Garcia's plan, he says, was to return to his parents' house in New Jersey and, when he was ready, maybe turn himself in.
He knew the Marines would have a warrant out for his arrest. Yet, while getting approved for a new credit card may have been tricky, Garcia hardly felt like a bandit during that time.
"The only thing I was nervous about was getting caught [as I was leaving]," he says, referring back to his midnight crawl out of the barracks with his luggage.
Things didn't go quite according to plan. Police in Kearny, NJ., where Garcia was staying with his parents, arrested him two months after he went UA (unauthorized absence).
But after six weeks of part-time work on a base in Quantico, Va., he got what he wanted: an other-than-honorable discharge. This September, he returns to school at the Hudson City Community College in New Jersey.
The Army, for one, wants to cut down on its desertion problem. "We're making every effort" to rehabilitate soldiers, rather than discharge them, says spokeswoman Elaine Kanellis. This fall, the Army hopes to take the deserters who return, as 95 percent of them eventually do, and send them back to their original units.
The Army also tracks reasons enlistees leave early, whether or not it was with the service's permission. The ones most frequently cited are medical disorders, misconduct, personality disorders, and pregnancy.
Behind those stated reasons lie deeper ones, military analysts say.
The issue of retaining people who want to leave the military early is "really more a decision about economics, culture, and lifestyle today, and dealing with authority," says Michael O'Hanlon, an analyst at the Brookings Institution here.
Thus, it is "harder to fix" than recruiting or reenlistment problems. In addition, more enlistees today see the military as an employer, he says, and are less willing to respect authority.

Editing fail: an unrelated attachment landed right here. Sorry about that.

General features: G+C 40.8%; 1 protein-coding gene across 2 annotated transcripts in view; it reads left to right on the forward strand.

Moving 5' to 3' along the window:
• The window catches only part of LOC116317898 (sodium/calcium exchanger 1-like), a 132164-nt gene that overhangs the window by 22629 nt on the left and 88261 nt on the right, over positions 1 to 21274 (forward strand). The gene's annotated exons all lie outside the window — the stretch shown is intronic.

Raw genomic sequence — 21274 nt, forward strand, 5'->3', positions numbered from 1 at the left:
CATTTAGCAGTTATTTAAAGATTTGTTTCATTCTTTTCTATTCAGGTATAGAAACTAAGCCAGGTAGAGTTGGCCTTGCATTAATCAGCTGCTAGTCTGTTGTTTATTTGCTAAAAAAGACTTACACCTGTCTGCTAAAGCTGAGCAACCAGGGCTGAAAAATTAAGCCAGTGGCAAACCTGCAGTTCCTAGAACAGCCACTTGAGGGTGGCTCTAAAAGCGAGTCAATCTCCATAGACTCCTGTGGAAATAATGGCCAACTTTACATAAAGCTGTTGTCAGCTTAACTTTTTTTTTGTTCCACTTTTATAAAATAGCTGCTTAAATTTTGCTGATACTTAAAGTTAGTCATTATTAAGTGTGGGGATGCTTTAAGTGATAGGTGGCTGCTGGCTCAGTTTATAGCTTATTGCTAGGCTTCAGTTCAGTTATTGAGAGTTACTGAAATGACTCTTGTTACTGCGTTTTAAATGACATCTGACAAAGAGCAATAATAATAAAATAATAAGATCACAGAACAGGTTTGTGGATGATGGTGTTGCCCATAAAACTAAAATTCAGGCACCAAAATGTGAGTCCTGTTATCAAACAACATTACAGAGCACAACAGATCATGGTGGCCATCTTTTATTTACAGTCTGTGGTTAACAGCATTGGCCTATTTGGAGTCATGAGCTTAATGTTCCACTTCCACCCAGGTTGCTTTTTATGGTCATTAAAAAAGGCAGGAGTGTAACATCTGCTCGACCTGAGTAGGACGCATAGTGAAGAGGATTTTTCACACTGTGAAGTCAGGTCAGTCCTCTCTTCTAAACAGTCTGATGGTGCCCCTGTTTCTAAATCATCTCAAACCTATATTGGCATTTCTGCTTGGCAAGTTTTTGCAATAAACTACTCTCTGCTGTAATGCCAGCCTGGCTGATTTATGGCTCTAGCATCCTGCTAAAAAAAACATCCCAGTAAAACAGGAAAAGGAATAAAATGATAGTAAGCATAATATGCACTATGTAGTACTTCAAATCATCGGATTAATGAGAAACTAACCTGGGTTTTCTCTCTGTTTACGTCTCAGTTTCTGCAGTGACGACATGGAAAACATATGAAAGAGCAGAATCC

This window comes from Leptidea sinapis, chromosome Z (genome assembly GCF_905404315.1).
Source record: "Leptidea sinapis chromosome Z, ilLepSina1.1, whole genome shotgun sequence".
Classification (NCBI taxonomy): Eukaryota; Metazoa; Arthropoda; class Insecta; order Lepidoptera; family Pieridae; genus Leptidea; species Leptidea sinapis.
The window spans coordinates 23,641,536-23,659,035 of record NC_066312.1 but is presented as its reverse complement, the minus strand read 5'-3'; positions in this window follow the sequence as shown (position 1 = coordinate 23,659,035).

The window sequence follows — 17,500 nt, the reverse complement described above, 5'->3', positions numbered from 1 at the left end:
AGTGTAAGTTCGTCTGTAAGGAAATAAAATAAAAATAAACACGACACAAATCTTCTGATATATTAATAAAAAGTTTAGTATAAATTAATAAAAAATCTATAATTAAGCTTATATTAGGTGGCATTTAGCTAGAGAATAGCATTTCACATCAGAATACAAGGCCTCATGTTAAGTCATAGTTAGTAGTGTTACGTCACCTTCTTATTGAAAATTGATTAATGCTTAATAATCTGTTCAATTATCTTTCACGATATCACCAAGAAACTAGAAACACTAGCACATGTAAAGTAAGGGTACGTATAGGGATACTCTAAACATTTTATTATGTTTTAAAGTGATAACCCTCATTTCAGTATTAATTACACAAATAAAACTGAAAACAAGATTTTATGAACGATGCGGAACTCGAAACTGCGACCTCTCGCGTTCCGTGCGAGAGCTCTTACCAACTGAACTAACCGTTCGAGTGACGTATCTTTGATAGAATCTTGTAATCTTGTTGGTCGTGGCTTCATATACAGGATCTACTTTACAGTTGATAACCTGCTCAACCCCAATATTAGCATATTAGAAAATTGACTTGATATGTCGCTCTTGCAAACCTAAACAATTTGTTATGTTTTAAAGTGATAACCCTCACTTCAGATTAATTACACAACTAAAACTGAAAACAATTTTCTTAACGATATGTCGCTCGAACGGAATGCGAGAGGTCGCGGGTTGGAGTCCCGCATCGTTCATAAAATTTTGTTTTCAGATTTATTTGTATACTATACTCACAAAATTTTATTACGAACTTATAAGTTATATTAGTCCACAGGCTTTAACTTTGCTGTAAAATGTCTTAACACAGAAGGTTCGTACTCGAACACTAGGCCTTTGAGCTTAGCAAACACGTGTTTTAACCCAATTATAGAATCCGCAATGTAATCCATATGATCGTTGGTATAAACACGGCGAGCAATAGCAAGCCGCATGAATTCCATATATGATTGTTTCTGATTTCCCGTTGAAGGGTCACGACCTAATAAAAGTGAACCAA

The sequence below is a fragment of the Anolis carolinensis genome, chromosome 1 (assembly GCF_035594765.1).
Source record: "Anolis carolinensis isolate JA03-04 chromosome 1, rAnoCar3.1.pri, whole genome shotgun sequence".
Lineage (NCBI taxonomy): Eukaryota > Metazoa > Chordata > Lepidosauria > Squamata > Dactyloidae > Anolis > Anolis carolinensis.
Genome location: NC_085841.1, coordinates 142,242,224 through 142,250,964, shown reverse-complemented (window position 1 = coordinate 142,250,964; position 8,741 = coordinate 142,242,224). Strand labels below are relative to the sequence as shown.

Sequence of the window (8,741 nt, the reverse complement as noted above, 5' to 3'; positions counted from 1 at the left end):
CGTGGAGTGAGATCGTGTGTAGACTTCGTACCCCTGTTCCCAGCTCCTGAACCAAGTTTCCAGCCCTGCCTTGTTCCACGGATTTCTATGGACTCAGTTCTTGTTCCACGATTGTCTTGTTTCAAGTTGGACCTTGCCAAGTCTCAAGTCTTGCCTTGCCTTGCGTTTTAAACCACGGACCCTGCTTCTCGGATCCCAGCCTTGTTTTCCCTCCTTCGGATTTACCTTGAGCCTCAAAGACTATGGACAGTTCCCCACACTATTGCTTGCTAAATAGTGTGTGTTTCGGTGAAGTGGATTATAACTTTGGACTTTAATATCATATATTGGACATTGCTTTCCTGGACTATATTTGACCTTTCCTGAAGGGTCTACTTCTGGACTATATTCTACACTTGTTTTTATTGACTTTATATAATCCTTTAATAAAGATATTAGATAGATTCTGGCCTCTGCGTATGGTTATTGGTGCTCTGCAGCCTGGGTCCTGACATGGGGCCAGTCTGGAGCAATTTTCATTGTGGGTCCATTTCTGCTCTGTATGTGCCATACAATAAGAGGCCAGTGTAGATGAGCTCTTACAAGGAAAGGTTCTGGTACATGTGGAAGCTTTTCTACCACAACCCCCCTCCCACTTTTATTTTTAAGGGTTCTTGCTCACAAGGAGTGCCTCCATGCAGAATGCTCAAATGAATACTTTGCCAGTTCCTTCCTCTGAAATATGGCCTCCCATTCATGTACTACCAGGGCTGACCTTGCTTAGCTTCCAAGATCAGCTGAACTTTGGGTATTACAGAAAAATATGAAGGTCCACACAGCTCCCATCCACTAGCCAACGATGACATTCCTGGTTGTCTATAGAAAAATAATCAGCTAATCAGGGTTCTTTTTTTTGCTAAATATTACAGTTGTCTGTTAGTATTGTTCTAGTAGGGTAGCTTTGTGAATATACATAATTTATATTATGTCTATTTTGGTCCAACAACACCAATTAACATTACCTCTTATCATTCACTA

Also increasing as a reason, says Mr. Segal, is departure for "reasons of sexual orientation." Segal says many enlisted personnel are using this as a "get-out-of-jail-free card."
If someone is unhappy, he says, he or she can just tell a commanding officer they're gay and be discharged.
Regardless of why enlistees leave, many do so under extreme duress. "At some point, there's something that snaps," says hotline volunteer Merrill.
"Almost anyone that calls us wants out of the Army or whatever branch they're in," says Bill Galvin, a counseling coordinator at the Center on Conscience and War in Washington. But "even people with legitimate grounds for discharge, they ask, 'What if I go AWOL?' "
Mr. Galvin suggests that access to the Internet, making it easier for enlistees to learn their rights, might account in part for a rise in desertions.
Just this past week, he says, "I can think of two to three cases of people who decided to go AWOL... We didn't want them to, but [then] they find out it's an easy way out.... It's a no-brainer."